Professor Moon is also critical of the way which the Tribunal elevates the importance of the 1835 Declaration of Independence: “The Tribunal sees the Declaration as some profound assertion of Maori Sovereignty. However, the Declaration had no international status, and was regarded by British officials at the time as ‘a silly as well as an unauthorised act.’ For some inexplicable reason, the Tribunal has again ignored all this evidence.”

Professor Moon says the most concerning aspect of the report is the way in which the Tribunal seems to be re-writing history with little apparent regard for evidence. “This report may serve the interests of some groups,” he says, “but it distorts New Zealand history in the process, and seriously undermines the Tribunal’s credibility”

Moon's comments were widely reported, on Stuff, for example, and the New Zealand Herald website. Neither media organisation seemed to consider it important to sound out the views of other Treaty experts, highlighting once again the basic historical illiteracy of much of the New Zealand media.

But what of the substance of Moon's criticisms? It is difficult to know why he objects to the notion that Britain sought to acquire sovereignty and the power to make and enforce law over both Maori and Pakeha. The Secretary of State for the Colonies, the Marquis of Normanby, issued instructions to William Hobson on 14 August 1839 that were unambiguous on the point. Hobson was instructed that:



Her Majesty’s Government have resolved to authorize you to treat with the Aborigines of New Zealand for the recognition of Her Majesty’s sovereign authority over the whole or any parts of those islands which they may be willing to place under Her Majesty’s dominion. (GBPP, 1840 [238], p.38).

It is certainly the case that the British government did not expect to exert complete control over Maori communities from the outset. Hobson was informed that:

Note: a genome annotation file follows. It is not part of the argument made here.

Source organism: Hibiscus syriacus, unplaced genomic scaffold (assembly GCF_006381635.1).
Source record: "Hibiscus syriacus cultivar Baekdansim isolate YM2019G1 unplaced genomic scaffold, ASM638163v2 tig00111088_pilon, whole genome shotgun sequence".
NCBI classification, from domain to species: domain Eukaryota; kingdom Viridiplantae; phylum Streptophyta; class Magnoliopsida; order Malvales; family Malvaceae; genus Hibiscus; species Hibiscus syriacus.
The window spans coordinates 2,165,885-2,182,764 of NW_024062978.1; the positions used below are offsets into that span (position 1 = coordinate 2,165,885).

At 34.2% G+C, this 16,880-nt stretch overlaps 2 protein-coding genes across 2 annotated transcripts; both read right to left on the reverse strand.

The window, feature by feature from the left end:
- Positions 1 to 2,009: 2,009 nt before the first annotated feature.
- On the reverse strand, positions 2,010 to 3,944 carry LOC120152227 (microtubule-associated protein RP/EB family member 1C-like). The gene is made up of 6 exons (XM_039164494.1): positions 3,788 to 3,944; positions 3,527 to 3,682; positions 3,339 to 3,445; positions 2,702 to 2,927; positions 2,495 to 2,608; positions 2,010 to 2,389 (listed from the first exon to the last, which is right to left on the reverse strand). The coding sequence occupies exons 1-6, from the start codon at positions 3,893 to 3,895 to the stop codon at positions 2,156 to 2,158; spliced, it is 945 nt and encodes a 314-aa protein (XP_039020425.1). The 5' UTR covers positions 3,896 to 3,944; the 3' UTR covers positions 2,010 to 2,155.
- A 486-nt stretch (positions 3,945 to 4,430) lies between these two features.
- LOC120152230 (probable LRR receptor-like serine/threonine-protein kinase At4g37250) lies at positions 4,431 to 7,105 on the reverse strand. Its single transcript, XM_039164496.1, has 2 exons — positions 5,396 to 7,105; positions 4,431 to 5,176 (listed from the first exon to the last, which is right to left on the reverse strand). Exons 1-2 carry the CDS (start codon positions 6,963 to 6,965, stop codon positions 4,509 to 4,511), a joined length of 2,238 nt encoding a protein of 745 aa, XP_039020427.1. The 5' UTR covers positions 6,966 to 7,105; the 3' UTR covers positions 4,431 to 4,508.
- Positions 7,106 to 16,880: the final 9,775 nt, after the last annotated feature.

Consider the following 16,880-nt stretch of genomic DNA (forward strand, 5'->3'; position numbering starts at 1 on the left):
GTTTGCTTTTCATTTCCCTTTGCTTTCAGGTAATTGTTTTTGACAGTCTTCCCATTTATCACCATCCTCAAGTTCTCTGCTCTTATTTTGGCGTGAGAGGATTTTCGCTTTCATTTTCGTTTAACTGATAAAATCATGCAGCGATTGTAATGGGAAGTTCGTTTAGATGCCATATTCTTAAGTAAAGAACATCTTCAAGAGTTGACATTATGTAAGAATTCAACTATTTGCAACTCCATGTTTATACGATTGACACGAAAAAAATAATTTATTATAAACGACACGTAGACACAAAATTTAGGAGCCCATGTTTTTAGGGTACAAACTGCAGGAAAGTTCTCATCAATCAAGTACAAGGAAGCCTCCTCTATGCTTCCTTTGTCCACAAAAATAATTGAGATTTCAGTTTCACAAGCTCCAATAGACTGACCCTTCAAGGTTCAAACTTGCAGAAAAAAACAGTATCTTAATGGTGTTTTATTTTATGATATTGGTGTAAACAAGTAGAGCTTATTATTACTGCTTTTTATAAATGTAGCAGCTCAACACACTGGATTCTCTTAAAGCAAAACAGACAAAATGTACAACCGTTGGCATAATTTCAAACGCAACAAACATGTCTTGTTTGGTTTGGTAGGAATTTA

until they can be brought within the pale of civilized life, and trained to the adoption of its habits, they must be carefully defended in the observance of their own customs, so far as these are compatible with the universal maxims of humanity. (GBPP, 1840 [238], p.39).

That final qualification was crucial, and Hobson was further instructed that 'the savage practices of human sacrifice, and of cannibalism, must be promptly and decisively interdicted'.

What about the British government response to He Whakaputanga/the Declaration of Independence? This is what the Secretary of State for the Colonies, Lord Glenelg, wrote to the governor of New South Wales in May 1836:

I have received a Letter from Mr. Busby, enclosing a Copy of a Declaration made by the Chiefs of the Northern Parts of New Zealand, setting forth the Independence of their Country, and declaring the Union of their respective Tribes into One State, under the Designation of the Tribes of New Zealand. I perceive that the Chiefs, at the same Time, came to the Resolution to send a Copy of their Declaration to His Majesty, to thank Him for His Acknowledgement of their Flag; and to entreat that, in return for the Friendship and Protection which they have shown and are prepared to show to such British Subjects as have settled in their Country, or resorted to its Shores for the Purposes of Trade, His Majesty will continue to be the Parent of their infant State, and its Protector from all attempts on its Independence.

With reference to the Desire which the Chiefs have expressed on this Occasion to maintain a good Understanding with His Majesty’s Subjects, it will be proper that they should be assured, in His Majesty’s Name, that He will not fail to avail himself of every Opportunity of showing His Goodwill, and of affording to those Chiefs such Support and Protection as may be consistent with a due Regard to the just Rights of others, and to the Interests of His Majesty’s Subjects. (GBPP, 1837-38, (680), p.159).

Normanby told Hobson in 1839 that the British government 'acknowledge New Zealand as a sovereign and independent state' (though he qualified that with reference to the tribal nature of its political structures). It was in part this prior acknowledgement that led the British to seek a cession of sovereignty in 1840. Particular efforts were later made to secure the signatures to the Treaty of Waitangi of those who had earlier signed He Whakaputanga. Te Wherowhero, though approached more than once to sign the Treaty, refused. Te Hapuku of Hawke's Bay (another of those to sign the Declaration) did sign the Treaty.

These are matters that have been well traversed by historians in recent decades. Indeed, as the Tribunal notes in its report, its findings are hardly controversial but reflect a wider historical consensus. The fact that it is not a unanimous consensus does not change the fact that many historians would have no difficulty with the Tribunal's findings.

(By way of disclosure, I gave expert evidence in the Stage One hearings, though not directly relating to He Whakaputanga or the Treaty. My evidence concerned the wider context of early contact and encounter between Maori and Pakeha in the north of New Zealand).